1. Go to Fletcher Penney’s MultiMarkdown downloads page and grab the install that matches the OS you are using on the computer in front of you. I usually download to my desktop to find it easier.
  2. Unzip the file that downloads and double-click the installer within.
  3. Follow the onscreen directions to complete the install.

That’s it! Told you it was easy.

What now?

If you had Scrivener open prior to the download, save your project and quit. Now re-open Scrivener and you should now see a whole new host of MultiMarkdown options under the drop down at the bottom of the “Compile” menu!

mmdoptionsinscrivener

For most of you, the “MultiMarkdown -> Web Page (.html)” option is all you need. Click that and then click the “Compile” button. Again, I like to save the exported .html doc to my desktop to find it easily, but feel free save the document wherever you like and open it in a text editor. To do this, right-click your new .html file and choose an editor like Textmate, Coda or even good old Notepad. Once open, you’ll see that all of your MultiMarkdown has now changed from this:

mmdcode

To this:

ScrivMMDExport

The code you are interested in (unless your working with a static HTML-based site) is within the opening and closing body tags (<body></body>). Copy that code and post it into your site’s editor. When you do this, make sure you are in HTML mode in your site’s editor (in WordPress it’s under the “Text” tab), otherwise you’ll end up with a post contains all of your text as well as all of the html tags. Trust me, it looks funny and broken when you do it.

Hey, this is great! Thanks! But what’s the point to all of this?

Well, put simply, WYSIWYG editors have come a long way over the years, but they are still far from perfect.

If you’ve ever written a post, pasted it into the editor of your site and spent the next hour cleaning up code the editor thought you wanted, you probably wouldn’t want to write on your web site again for a while. On the flip side though, these same web site editors will just about always take clean and valid html code and render it correctly – displaying everything just as you’d expect. Still, trying to write in html (not to mention valid html) is a pain in the butt too – we shouldn’t have to frankly – and, luckily, with Markdown we don’t have to.

That’s why it’s so damn convenient that Scrivener supports it!

What this post didn’t cover. (aka: I smell a series comin’ on!)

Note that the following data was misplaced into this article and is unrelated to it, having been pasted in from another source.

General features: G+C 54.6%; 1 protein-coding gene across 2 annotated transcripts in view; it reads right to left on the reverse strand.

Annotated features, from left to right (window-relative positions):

I didn’t go over actually writing in Markdown.

I am assuming if you read this far, you already know how to write in Markdown (which lends easily into MultiMarkdown) and that wasn’t really the point of the this post anyways.

If there is interest, I’d be happy to write another post on how I write in, and rely intrinsically on, Markdown for all of my web publishing. If you’d like to hear more, leave any specifics in the comments below (even if it’s just a “Yes please!”) and I will do my best to accommodate them in a future post.

Hope you found this useful! Now get back to blogging in Scrivener!

Writing: Scrivener as a complete Blogging System

About a month after I used Scrivener to finally finish a novel I started years ago, I got the idea of trying to use it as not only a staging area for posts here on my blog, but also as an infrastructure and archive of it as well. My system is admittedly quite basic, but I thought I would share it as it’s become critical and amazingly helpful since I’ve set it up. I figured the more basic it is now, the easier it would be for you all to adopt; modifying it to fit your needs.

Here goes…

Each Project is a Year

Project Year

Start a new project in Scrivener (File > New Project or shift-command-N on the Mac), choose a project template (whatever you are used to), and change the title to the year you are writing in. I originally thought I would call it “Posts” but, for me anyways, it quickly became too unwieldy and chaotic. I wanted this system to be simple yet powerful, not muddied with years of content.

Each Month is a Folder

Folder Month

I chose to break my posts into months but it would be just as easy to make each folder a site topic or category. I personally like months because I can generally remember about when chronologically I wrote a post. Also, if I search my blog and find it, it makes the post that much easier to find in my Scrivener project.

This is also a great opportunity to shift to corkboard view and add notes to each month so that you can either see what you wrote about at a glance, or maybe attach a note about a life event that occurred that effected your writing at the time. It’s up to you (obviously). Sometimes I don’t add anything, but I am glad I have the option when I do.

Believe it or not, this is the core structure of my blog writing system in Scrivener – a project is a year, a month is a folder.  Once this is set up, open the month you are currently in and create a new document.